Shakespeare had some very strong women. In fact, in a lot of his plays women are held back by society but fight any way. For example, Lady Macbeth makes her own choices and makes choices for her husband. Ophelia practically started a gender revolution, and Juliet defied her father.
I would agree that Lady Macbeth is certainly not relegated to the social sphere. In fact, she is the driving force behind Macbeth's political ambitions.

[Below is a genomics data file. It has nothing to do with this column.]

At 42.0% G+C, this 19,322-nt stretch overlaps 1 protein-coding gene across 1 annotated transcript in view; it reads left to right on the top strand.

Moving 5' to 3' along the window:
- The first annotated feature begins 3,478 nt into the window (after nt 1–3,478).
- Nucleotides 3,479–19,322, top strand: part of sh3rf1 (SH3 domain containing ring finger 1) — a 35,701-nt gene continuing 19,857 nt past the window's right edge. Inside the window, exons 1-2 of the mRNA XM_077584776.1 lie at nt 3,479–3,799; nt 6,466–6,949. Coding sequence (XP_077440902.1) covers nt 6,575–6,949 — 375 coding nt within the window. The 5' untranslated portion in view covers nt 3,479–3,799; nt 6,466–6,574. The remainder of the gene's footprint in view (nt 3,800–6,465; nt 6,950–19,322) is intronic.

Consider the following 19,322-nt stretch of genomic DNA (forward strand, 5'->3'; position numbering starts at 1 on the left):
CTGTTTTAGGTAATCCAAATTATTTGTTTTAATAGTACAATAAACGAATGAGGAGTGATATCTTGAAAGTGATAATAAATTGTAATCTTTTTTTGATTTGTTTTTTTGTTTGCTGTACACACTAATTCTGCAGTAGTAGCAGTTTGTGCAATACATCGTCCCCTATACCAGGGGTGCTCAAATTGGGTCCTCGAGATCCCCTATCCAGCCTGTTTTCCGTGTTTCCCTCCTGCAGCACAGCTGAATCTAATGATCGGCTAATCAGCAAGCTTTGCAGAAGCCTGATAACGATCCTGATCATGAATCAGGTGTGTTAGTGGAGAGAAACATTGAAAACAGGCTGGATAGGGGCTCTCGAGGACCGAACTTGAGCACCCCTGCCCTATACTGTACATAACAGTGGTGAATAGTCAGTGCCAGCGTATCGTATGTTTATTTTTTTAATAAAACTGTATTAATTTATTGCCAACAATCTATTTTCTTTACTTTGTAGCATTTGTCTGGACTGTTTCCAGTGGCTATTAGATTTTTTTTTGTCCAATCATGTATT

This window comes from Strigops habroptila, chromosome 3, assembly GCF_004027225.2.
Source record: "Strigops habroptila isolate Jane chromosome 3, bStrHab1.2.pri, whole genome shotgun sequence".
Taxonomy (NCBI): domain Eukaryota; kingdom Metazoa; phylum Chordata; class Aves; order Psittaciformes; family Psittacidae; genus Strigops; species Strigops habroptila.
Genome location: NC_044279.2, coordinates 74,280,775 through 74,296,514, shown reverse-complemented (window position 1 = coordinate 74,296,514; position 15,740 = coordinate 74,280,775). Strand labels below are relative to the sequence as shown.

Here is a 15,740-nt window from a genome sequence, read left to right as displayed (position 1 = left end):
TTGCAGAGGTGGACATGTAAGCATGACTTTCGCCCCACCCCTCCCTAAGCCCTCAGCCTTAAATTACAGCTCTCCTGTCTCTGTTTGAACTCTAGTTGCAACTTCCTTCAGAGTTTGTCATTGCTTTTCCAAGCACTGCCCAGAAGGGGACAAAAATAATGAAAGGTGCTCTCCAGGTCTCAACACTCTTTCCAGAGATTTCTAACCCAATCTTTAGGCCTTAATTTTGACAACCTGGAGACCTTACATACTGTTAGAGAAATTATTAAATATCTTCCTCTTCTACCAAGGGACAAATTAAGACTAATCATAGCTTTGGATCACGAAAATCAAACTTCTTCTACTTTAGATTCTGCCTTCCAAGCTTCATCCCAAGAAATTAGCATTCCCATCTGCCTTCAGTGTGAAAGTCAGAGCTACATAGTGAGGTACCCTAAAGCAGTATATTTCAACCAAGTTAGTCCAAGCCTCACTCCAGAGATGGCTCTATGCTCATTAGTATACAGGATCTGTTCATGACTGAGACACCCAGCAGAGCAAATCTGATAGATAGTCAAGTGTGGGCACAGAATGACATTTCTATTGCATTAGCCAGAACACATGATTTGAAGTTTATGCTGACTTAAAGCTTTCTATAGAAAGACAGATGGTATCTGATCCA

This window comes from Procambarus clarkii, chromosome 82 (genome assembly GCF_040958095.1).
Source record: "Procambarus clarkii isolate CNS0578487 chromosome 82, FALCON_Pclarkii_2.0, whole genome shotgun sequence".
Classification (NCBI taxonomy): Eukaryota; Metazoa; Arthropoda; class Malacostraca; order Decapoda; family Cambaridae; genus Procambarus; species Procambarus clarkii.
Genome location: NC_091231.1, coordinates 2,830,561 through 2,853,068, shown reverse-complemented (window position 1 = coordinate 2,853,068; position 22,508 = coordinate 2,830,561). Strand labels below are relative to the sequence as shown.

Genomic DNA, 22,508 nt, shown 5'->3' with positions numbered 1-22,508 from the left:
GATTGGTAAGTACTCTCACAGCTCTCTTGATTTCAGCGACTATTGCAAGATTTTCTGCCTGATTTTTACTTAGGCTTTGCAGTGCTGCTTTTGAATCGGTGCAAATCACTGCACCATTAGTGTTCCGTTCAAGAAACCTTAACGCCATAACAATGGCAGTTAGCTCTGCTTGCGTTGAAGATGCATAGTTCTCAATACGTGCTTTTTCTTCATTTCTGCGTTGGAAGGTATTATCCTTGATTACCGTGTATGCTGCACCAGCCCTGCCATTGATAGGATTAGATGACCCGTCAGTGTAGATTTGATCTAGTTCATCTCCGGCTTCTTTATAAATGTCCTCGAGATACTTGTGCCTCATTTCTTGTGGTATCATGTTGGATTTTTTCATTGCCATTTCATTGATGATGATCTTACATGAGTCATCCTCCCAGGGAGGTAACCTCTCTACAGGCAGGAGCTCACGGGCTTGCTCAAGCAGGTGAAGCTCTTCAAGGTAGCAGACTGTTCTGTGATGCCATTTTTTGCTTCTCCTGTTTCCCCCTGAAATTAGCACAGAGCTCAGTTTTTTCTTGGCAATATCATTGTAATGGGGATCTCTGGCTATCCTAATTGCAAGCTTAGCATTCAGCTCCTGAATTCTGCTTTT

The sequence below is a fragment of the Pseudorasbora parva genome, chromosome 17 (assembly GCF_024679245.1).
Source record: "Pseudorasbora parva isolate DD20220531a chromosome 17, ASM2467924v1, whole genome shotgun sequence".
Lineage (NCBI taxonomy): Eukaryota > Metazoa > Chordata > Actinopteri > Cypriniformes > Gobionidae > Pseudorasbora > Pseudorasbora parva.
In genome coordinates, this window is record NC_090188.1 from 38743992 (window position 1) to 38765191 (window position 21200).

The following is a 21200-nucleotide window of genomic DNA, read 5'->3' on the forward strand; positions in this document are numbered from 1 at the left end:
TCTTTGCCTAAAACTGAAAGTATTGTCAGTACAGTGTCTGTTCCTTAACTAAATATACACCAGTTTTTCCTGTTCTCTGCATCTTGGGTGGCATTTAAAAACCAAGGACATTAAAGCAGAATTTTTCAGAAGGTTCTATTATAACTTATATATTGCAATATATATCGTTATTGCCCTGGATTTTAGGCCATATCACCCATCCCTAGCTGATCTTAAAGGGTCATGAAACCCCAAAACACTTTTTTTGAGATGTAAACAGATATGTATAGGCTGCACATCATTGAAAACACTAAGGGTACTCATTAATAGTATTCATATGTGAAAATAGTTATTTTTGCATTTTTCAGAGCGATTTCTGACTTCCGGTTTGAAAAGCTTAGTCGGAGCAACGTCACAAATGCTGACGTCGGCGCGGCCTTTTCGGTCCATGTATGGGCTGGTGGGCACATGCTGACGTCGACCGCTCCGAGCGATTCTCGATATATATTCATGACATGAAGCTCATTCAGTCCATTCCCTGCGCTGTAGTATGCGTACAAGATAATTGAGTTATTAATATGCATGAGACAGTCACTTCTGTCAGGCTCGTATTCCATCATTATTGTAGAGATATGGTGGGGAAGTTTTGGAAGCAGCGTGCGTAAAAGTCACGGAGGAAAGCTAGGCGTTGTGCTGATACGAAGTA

In Juliet's case, her situation is primarily confined to the social sphere, but then again, she is a teenager. One interesting point about Juliet, though, is that her fate and Romeo's fate does have political ramifications--the Prince actually learns from their suicides and changes one of his laws.
Lady Macbeth is not really relegated to the social sphere, at least not completely. Of course, she isn't the one who is actually getting the political power, but she certainly gets herself involved in her husband's political affairs. She is definitely willing to try to tell him what to do in political terms. So she's not completely shut out of that sphere.